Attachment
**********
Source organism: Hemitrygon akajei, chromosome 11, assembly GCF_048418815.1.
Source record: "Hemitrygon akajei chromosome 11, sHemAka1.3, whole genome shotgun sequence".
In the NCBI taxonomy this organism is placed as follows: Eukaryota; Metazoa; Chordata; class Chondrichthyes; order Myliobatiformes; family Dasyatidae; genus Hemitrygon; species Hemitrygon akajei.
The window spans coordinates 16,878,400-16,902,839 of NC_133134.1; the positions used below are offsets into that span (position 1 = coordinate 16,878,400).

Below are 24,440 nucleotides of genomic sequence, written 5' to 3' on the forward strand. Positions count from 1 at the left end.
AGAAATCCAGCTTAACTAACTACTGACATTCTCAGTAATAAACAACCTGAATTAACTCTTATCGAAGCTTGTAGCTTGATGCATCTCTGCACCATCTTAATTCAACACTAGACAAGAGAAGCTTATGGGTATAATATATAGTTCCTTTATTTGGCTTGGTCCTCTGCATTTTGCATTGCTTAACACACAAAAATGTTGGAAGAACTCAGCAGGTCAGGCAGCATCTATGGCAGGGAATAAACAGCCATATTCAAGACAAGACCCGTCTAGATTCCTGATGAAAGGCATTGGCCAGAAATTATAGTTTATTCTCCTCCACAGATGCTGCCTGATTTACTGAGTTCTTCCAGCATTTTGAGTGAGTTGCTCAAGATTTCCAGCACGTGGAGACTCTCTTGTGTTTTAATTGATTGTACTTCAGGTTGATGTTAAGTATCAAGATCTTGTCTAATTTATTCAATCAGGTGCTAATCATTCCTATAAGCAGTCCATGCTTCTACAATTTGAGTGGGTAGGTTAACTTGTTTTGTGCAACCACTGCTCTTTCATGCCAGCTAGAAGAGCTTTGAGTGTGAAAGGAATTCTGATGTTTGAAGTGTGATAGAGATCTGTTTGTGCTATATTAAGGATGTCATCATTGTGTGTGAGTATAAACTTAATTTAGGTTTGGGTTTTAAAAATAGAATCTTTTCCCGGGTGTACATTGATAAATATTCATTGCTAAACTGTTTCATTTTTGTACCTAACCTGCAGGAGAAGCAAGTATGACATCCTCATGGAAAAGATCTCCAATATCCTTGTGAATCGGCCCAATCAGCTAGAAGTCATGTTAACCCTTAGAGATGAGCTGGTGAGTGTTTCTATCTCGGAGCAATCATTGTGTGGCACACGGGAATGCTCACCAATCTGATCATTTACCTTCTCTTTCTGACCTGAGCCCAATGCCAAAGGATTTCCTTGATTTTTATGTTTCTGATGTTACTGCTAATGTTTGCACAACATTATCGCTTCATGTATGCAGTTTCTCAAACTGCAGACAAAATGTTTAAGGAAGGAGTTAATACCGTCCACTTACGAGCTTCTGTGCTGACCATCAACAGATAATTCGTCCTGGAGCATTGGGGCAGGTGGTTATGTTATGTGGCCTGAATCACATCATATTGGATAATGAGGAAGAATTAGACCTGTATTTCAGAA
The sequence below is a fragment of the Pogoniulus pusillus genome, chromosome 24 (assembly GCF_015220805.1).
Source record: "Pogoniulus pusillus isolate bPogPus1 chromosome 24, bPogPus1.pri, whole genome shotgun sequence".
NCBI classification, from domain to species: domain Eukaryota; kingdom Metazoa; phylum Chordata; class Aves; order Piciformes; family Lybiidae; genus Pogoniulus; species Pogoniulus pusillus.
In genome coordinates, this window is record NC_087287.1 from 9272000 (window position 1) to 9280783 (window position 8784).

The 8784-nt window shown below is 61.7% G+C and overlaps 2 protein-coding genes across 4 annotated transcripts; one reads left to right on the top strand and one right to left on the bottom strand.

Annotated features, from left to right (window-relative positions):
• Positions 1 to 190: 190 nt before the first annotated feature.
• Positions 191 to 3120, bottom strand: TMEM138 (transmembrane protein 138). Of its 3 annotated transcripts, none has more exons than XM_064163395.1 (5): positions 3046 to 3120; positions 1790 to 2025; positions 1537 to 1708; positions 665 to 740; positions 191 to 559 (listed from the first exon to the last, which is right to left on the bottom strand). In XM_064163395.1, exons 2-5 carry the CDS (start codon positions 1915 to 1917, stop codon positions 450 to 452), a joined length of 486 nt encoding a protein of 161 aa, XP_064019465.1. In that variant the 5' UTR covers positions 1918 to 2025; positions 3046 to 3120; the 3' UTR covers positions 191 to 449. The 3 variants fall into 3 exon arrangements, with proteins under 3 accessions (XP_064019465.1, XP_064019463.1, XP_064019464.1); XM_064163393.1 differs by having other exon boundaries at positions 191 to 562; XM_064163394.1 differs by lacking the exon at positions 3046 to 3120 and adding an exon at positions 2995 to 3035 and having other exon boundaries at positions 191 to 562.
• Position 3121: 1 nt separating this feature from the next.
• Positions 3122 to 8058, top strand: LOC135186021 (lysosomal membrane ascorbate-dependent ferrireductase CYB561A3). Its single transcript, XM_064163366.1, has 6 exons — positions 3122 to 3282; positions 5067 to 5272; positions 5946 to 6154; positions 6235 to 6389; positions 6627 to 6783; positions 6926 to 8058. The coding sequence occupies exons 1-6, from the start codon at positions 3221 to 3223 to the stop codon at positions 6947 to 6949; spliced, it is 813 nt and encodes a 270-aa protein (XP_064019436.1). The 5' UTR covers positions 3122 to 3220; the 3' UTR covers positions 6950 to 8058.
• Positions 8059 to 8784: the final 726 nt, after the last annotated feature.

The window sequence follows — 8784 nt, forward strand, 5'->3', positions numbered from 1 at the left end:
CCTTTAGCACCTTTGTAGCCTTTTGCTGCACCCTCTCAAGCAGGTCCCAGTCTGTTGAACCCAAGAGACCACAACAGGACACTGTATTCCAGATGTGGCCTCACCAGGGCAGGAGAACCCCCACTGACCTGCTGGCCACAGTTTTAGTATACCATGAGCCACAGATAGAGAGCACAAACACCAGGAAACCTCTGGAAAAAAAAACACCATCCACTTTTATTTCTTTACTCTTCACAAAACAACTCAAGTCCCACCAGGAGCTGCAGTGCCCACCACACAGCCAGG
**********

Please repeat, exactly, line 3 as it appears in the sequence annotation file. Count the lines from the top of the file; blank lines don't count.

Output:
In the NCBI taxonomy this organism is placed as follows: Eukaryota; Metazoa; Chordata; class Chondrichthyes; order Myliobatiformes; family Dasyatidae; genus Hemitrygon; species Hemitrygon akajei.